Rave’s famous T-shirt… now in mask form (and it’s all for the NHS)
Doctors saved my life, says fashion designer with sickle cell disease
22 May, 2020 — By Tom Foot
A FASHION designer with sickle cell disease is putting his famous rave culture inspired brand on face masks to raise money for NHS workers.
Leke Adesoye, who lives in Kilburn, said he owed his life to University College London Hospitals’ staff who had continued to care for him during the coronavirus lockdown. He has for five years been having gruelling monthly blood transfusions at the Macmillan Centre in Huntley Street, Bloomsbury. Sickle cell disease causes painful and exhausting “crises” and patients are much more at risk of infection.
The 48-year-old said: “My factory closed because of the lockdown. I’ve had no income through all of this at all. So at first I thought I’d do the mask as a fashion accessory, at the end of the day I have to provide for my family. But then I thought there is a bigger picture here. I thought, we could create a movement out of this, help the frontline – who I owe my life to – and get the word out there about my disease and the shortage of black blood donors.”
He added: “In our area, one in three black kids have sickle cell. But very few people have heard about it. That’s because it is a black illness.”
Mr Adesoye is best known for his Junglist Movement design that is said to be the “most bootlegged fashion design in the history of dance music culture”. He is fundraising to get stock for the masks which will then be sold with profits going to the UCLH charity.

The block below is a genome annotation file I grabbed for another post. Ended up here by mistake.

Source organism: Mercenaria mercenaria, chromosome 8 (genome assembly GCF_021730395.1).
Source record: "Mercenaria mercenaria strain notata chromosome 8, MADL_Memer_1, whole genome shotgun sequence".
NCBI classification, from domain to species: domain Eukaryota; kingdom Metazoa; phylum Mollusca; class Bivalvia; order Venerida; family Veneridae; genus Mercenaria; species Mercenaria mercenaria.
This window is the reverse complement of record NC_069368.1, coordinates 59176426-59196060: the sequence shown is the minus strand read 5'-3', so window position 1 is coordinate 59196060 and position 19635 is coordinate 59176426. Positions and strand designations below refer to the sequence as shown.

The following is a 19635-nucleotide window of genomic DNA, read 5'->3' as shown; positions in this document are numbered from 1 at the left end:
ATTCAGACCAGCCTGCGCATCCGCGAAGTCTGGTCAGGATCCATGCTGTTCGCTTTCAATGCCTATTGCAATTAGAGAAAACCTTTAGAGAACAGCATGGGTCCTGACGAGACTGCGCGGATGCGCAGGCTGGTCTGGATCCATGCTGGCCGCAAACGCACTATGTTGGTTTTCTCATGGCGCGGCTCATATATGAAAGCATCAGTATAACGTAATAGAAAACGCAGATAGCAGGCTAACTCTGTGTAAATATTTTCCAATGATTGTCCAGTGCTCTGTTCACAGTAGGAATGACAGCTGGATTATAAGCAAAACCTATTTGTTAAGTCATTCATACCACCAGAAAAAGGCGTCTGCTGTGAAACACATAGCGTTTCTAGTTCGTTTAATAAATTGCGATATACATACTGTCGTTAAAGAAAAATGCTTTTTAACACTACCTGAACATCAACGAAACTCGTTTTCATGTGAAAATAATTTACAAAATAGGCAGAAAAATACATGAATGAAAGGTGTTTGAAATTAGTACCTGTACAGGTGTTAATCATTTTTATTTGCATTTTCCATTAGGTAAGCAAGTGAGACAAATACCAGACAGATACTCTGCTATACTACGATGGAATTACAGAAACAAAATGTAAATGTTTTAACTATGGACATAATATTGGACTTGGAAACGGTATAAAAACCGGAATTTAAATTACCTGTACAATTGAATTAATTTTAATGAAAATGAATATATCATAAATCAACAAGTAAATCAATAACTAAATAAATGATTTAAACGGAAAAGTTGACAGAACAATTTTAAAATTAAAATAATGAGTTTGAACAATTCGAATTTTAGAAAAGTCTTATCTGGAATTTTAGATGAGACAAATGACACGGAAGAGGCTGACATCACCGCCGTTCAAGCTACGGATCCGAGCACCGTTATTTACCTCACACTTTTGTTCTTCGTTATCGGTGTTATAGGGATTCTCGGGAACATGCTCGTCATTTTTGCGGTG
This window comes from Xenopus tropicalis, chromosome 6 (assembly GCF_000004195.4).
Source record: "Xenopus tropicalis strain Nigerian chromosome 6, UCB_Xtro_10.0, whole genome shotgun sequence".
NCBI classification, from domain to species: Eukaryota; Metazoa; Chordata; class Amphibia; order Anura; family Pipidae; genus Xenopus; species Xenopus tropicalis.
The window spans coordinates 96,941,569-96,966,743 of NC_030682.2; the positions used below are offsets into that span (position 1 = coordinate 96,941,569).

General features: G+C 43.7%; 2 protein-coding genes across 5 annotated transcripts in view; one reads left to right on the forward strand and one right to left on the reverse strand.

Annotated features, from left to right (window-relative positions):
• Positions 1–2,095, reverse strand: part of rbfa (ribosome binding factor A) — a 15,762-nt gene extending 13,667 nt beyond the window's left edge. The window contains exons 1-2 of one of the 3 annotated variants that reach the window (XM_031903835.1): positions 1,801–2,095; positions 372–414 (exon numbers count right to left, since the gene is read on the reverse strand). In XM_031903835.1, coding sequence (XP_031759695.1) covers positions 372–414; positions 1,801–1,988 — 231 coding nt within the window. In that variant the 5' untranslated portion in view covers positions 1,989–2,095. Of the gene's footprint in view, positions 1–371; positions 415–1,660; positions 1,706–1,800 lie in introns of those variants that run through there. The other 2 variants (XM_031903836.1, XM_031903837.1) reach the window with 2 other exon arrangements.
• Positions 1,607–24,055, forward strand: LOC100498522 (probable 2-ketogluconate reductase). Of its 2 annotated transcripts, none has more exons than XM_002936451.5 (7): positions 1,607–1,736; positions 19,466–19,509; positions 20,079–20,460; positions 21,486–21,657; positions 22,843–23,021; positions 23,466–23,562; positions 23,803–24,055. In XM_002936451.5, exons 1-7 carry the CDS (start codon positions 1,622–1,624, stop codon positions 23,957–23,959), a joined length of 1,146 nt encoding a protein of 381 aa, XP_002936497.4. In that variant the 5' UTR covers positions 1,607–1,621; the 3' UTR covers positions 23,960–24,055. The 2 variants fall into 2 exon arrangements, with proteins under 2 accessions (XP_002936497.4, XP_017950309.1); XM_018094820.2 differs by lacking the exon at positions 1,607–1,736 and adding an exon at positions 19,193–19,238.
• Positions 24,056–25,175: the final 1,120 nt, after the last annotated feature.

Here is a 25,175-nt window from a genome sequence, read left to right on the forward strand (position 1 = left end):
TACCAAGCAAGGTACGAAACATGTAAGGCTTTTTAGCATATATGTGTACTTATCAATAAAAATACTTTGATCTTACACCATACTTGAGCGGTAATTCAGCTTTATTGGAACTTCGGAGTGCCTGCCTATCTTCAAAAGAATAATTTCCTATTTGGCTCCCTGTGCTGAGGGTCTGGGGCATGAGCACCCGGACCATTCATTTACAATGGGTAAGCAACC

He set up the Aerosoul brand in the mid-90s from his home in Kilburn, selling them in the Soul II Soul shop in Camden Town. The business took off after his clothes were featured in iconic scenes of the 1999 film Human Traffic, starring John Simm and Danny Dyer.
Fans of Mr Adesoye’s brand include Groove Armada, A Guy Called Gerald, Ed Sheeran, Roots Manuva, Normski and General Levy.
In March, just days before the lockdown, Aerosoul celebrated its 20th anniversary with an event at Fabric night club in Farringdon.
Mr Adesoye said: “As I got older it has got much worse and led to gout, arthritis and kidney failure. But changing my blood helps me live a better life.” Each blood transfusion takes around six hours and transfers 10 to 12 bags of replacement blood into one arm, while draining the same amount out of his other arm. But there remains a critical shortage of black and ethnic minority blood donors.
Mr Adesoye said working full time was impossible and he knew from an early age he would have to set up his own company. On the impact of the Human Traffic film, he said: “We were already bubbling, but the film took it to the next level. When they showed it at Creamfields [music festival] it just blew up. Now I get young people saying to me, ‘oh my dad used to wear that kind of stuff’. Rave culture is over 40 years old. But there’s always a revival. What I love about it was that it was ours, it was something we made ourselves – it is rooted in British culture.”
Speaking about the handling of the coronavirus crisis, he said: “I think we have all seen that you can’t rely on the government. I would say just do what’s best for you as a human being in society. Take care of your family, look out for one another and don’t do stupid things. Try to be part of the solution rather than the problem. It has shown us that we can manage with small independent shops.”
Mr Adesoye added: “We can do without corporations. In some ways, I’ve felt liberated.”
Mr Adesoye’s fundraiser is at www.justgiving.com/crowdfunding/junglistmovementmask